Why is preconception care important?
Pregnancy health is linked to a woman’s overall health prior to conception. As a result, the most essential aspect of prenatal treatment is preconception care, with risk assessment as the core idea. Preconception care entails the early detection and elimination of modifiable hazards in order to minimize maternal-fetal illness and death. It is a critical meeting for addressing reproductive risk since it includes health promotion, risk assessment, and prevention.
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All women of reproductive age should be evaluated for pregnancy risk and informed about key preconception problems. Clinic visits for contraception or negative pregnancy tests, well-woman check ups/Pap screening, and follow-up examinations for women who have lost a pregnancy spontaneously are all ideal scenarios. Women with chronic medical conditions including diabetes, epilepsy, or heart disease benefit from having preconception issues addressed at regular doctor appointments.
Whether she is considering a pregnancy, every woman should consider her health. One explanation for this is that around half of all pregnancies are unintended. Preterm delivery and low birth weight kids are more likely in unplanned pregnancies. Another reason is that, despite significant advancements in medicine and prenatal care, approximately one out of every eight babies is delivered prematurely. Researchers are attempting to determine why preterm birth occurs and how to prevent it. Experts agree, however, that women should be healthy before getting pregnant. You may avoid problems that may harm you or your baby later by taking action on health conditions and hazards before becoming pregnant.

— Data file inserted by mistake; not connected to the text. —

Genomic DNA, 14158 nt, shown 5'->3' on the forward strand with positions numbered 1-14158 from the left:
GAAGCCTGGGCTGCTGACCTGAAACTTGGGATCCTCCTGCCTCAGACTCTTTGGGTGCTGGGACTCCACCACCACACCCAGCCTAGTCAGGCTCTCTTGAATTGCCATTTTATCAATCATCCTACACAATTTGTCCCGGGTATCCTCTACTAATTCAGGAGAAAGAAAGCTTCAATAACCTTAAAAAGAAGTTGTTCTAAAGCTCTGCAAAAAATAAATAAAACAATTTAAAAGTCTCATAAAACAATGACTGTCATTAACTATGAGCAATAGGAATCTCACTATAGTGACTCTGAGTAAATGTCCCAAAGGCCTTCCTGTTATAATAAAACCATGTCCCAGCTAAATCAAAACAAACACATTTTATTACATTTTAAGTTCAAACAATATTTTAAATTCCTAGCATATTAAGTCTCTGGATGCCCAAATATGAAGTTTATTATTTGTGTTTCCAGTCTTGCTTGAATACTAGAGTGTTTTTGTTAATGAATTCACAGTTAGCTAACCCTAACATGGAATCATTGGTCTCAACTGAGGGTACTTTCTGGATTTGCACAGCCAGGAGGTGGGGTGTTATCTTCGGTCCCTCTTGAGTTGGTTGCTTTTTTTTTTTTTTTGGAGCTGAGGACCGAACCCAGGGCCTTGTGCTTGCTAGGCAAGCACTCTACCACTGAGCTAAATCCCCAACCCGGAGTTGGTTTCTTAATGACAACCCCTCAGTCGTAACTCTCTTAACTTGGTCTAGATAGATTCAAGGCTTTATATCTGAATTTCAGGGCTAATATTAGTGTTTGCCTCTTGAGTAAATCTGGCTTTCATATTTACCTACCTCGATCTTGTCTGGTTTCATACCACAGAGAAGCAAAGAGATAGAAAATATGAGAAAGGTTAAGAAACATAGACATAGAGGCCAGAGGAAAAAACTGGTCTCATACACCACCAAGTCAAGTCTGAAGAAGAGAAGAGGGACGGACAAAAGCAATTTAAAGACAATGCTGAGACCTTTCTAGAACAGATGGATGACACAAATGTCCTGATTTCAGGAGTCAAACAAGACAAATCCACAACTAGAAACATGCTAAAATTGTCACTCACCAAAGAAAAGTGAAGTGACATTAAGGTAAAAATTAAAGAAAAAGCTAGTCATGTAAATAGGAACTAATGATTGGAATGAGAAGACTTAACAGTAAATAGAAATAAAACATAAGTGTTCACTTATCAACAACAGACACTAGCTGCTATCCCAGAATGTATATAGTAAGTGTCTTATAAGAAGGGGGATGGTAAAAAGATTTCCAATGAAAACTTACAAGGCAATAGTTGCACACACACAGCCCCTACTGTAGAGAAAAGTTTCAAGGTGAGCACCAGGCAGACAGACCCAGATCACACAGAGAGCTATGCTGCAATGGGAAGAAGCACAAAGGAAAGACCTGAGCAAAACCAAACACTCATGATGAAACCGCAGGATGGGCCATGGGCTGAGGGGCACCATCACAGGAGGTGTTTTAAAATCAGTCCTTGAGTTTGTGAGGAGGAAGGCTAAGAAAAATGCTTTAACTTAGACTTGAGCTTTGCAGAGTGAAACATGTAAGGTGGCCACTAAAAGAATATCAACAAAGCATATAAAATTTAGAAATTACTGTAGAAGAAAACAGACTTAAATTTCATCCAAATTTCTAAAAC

Why do we require preconception care?
The preconceptional environment is crucial for the development of the baby. Impaired fetal and infant development, poor birth outcomes, and long-term impacts on cardiovascular and metabolic illness can all result from poor mother health and diet before and throughout pregnancy.
Women and their partners who get PCC are more likely to have increased knowledge and demonstrate favorable health behaviors, according to a number of community intervention studies. Reduced smoking, increased folic acid use, and increased prenatal care attendance are examples of such behaviors. A comprehensive evaluation also discovered a beneficial influence on newborn outcomes, including fewer neonatal deaths and a higher likelihood of being breastfed. However, there is insufficient information about the sorts of PCC interventions that can enhance pregnancy outcomes in general.
Examples of preconception activities that influence outcomes
Preconception folic acid supplementation of 400–500 mg has been demonstrated to successfully prevent neural tube abnormalities such as spina bifida and anencephaly. According to a Cochrane analysis, periconceptional folic acid supplementation reduces the chance of developing neural tube abnormalities by 72 percent and the risk of recurrence by 68 percent when compared to no intervention, placebo, or micronutrient consumption without folic acid.
A research found that a 10% reduction in pre-pregnancy body mass index (BMI) might reduce stillbirth risk by 10%,10 and there is widespread agreement on the necessity of weight normalization before conception. Preconception and prenatal care are one of six important initiatives identified by the WHO Commission on Ending Childhood Obesity as having the ability to interrupt the cycle of noncommunicable illnesses.
Preconception blood glucose control has been shown to reduce the incidence of congenital malformations, miscarriage, birth weight abnormalities, and preterm birth in women with type 1 or type 2 diabetes.11 Guerin et al found a 3% risk of congenital malformations for preconception glycated haemoglobin (HbA1c) levels of 6%, which increased to a 6% risk with HbA1c levels of 9%.
Checklist for Preconception Care
- Weight – Body mass index measurement and relevant guidance
- Exercise -Exercise for 150 minutes per week or 30 minutes on most days is recommended.
- Pregnancy history
- Genetic screening
- Smoking/alcohol/illicit drugs
- Psychosocial aspects
- Medical conditions
- Contraception/family planning
- Breast examination
- Dental health check
- Screening for sexually transmissible infections and other infectious diseases Hepatitis B, measles, mumps, rubella, varicella zoster
Pre-test counseling for the human immunodeficiency virus and hepatitis C.
Cervical examination It is not solely the responsibility of the expectant mother or her partner/family unit to prepare for a healthy pregnancy. Individual life patterns, social support networks, and societal determinants of health all have a role in conceiving, delivering, and raising healthy children.